Wine Advocate | Rating: 95Even more stunning is the 2013 Pinot Noir, which received similar treatment to the 2012. This wine shows complex forest floor notes, damp earth and Asian plum sauce interwoven with blackcurrant and black cherry as well as hints of underbrush and spring flowers. Deep, rich, complex and showing loads of fruit, it should be drunk over the next 5-7 years.Author: Robert Parker
Vinous | Rating: 87The 2013 Pinot Noir The Coast is bold, racy, and exuberant at the outset. Black cherry, cola, hard candy, plum, exotic spices, new French oak and leather are front and center. The initial burst of fruit tapers off quickly, subsumed by astringent new oak tannins that attenuate the mid-palate and finish. Sadly, there is very little pleasure to be found here.Author: Antonio Galloni
Wine Spectator | Rating: 95Wine Spectator 2016 Top 100 #84
Bold, rich and assertive, with lively acidity and a tight, dense core of raspberry and blackberry, revealing rose, anise and spice scents. Supple, graceful and deep, this ends with a long, rich aftertaste and a supple, caressing texture. Drink now through 2024. 948 cases made.Author: James Laube
Self | Rating: 94Author: Johnnymd
California is the heartland of wine production in the US, and the state that brought prestige to American wine thanks to the pioneers who built early wineries like , , , and in the 1800s. Its large geographic area ensures a great diversity in growing sites, varieties grown, and quality levels. Generalizations about the state's wines have numerous exceptions; however, a few key facts generally hold true—ample sunshine, dry weather during the growing season, and moderate winters prevail. and continue to dominate the state's production—albeit in continually smaller percentages, as growers continue to diversify. More than 100 different varieties can be found throughout the state.
Pinot Noir is a delicate, thin-skinned grape that is notoriously difficult to grow but unmatched in its ability to reflect its terroir. It is early-budding and early-ripening, and thus requires a cool climate. To achieve its best expression and maintain its delicate flavor profile, Pinot Noir demands great care in the vineyard, particular attention to yield management, and careful handling in the winery. Growers blessed with the patience, skill, and terroir to produce world-class Pinot Noir are greatly rewarded. Not only are these wines complex, age-worthy, and delicious, they also command some of the world’s highest prices.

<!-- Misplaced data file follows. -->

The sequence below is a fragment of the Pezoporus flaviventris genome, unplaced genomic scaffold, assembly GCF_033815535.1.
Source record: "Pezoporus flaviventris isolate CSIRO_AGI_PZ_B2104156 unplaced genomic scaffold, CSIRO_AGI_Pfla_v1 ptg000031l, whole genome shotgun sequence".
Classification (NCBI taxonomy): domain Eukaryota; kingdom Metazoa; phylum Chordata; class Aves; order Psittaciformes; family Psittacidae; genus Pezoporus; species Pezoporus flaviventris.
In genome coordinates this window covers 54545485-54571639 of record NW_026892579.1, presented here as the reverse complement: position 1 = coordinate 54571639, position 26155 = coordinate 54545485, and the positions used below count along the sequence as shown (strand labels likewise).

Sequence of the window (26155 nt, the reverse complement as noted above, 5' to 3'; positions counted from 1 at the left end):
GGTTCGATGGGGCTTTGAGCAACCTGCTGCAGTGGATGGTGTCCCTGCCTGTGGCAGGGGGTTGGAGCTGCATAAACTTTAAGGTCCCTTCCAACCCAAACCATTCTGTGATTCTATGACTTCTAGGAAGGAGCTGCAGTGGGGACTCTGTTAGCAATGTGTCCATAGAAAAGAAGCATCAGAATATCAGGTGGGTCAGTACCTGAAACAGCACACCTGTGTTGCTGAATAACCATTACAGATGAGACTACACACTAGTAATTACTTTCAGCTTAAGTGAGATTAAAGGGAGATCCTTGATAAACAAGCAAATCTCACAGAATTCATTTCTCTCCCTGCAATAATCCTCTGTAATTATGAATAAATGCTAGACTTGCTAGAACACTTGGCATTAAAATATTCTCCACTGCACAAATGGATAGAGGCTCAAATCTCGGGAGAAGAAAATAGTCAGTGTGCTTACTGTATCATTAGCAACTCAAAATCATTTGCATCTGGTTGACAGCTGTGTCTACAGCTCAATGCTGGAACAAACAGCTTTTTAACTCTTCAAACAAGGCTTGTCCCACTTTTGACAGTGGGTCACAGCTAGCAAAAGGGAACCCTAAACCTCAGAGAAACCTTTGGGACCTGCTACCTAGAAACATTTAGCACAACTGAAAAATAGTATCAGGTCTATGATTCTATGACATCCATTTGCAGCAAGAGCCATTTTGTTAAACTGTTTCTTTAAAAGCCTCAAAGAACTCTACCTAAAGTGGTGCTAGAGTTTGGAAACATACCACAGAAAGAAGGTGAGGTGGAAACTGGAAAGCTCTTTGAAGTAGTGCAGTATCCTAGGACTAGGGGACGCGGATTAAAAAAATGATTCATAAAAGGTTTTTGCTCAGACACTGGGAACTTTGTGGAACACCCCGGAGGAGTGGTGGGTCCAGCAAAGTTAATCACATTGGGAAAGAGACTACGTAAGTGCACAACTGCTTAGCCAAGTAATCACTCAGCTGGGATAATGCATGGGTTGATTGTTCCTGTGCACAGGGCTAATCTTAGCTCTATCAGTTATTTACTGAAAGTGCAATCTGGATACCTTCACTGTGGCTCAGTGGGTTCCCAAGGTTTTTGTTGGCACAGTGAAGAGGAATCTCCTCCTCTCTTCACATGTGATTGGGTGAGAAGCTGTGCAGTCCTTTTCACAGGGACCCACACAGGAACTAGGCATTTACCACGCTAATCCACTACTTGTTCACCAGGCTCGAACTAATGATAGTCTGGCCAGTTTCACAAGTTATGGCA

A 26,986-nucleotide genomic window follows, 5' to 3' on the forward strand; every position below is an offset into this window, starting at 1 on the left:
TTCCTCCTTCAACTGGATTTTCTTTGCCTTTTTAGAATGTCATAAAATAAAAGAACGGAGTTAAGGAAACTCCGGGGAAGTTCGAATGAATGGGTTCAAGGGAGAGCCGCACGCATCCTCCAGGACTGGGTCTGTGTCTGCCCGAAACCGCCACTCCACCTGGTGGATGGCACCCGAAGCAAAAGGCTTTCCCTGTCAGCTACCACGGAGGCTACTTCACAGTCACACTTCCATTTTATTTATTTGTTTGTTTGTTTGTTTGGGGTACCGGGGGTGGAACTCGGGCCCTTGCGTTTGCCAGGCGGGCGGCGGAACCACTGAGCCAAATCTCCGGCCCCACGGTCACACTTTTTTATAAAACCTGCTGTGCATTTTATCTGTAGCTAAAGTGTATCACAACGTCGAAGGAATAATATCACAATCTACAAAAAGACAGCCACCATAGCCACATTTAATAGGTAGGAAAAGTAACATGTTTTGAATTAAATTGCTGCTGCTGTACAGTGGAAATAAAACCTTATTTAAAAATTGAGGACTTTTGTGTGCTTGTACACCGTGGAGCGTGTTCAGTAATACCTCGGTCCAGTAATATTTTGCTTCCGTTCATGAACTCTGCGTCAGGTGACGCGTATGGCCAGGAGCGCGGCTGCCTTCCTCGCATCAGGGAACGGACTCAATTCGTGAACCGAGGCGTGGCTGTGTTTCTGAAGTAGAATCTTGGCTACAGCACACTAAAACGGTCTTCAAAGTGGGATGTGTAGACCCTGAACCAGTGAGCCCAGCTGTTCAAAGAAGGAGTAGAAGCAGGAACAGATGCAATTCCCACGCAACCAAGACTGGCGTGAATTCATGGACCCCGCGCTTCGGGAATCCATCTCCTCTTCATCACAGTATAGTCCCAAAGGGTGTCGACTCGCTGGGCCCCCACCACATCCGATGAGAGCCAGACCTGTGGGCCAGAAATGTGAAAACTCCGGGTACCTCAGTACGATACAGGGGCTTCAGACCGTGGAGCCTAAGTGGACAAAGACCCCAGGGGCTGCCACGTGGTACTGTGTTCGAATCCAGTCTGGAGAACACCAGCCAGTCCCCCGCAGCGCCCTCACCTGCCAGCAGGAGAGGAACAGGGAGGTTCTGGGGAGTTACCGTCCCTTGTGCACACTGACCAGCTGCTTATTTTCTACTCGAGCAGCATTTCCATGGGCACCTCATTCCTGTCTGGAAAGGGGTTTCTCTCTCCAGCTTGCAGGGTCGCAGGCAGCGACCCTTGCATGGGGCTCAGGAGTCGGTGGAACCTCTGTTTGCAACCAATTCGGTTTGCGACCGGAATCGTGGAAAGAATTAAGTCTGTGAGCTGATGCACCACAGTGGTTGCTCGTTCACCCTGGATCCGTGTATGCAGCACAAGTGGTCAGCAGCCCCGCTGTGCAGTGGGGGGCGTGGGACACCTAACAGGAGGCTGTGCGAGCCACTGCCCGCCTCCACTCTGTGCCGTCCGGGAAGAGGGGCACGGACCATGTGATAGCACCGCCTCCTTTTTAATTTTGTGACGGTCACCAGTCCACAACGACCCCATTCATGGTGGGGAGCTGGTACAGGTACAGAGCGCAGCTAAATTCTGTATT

Old-World Pinot Noir most famously hails from , where it is the only red variety permitted in the region. Techniques such as whole-bunch fermentation and barrel ageing, now common amongst high-quality Pinot Noir producers around the world, were pioneered by Burgundian winemakers. Age-worthy Pinot Noir from Burgundy tends to be high in acid, display low to medium tannins, and have red fruit flavors in youth that evolve into complex flavors of earth, game, cola, and truffle with age. Some of the most famous producers include , , , and .
New-World Pinot Noir tends to grow in warmer climates and on newer vines than in the Old Word, producing wine that is more fruit-forward with flavors of red cherry, cranberry, and raspberry. The highest-quality wines come from moderate regions in , particularly and , and top producers include , , and .
High acidity, low tannin, and low alcohol make Pinot Noir a versatile wine to pair. Spiced duck, fatty fish, grilled chicken, spicy foods, and anything with mushroom are just a few classic examples.
Collector Data For This Wine
- 551 bottles owned
- 69 collectors
- Average collector rating: 94
(Out of 69 collectors)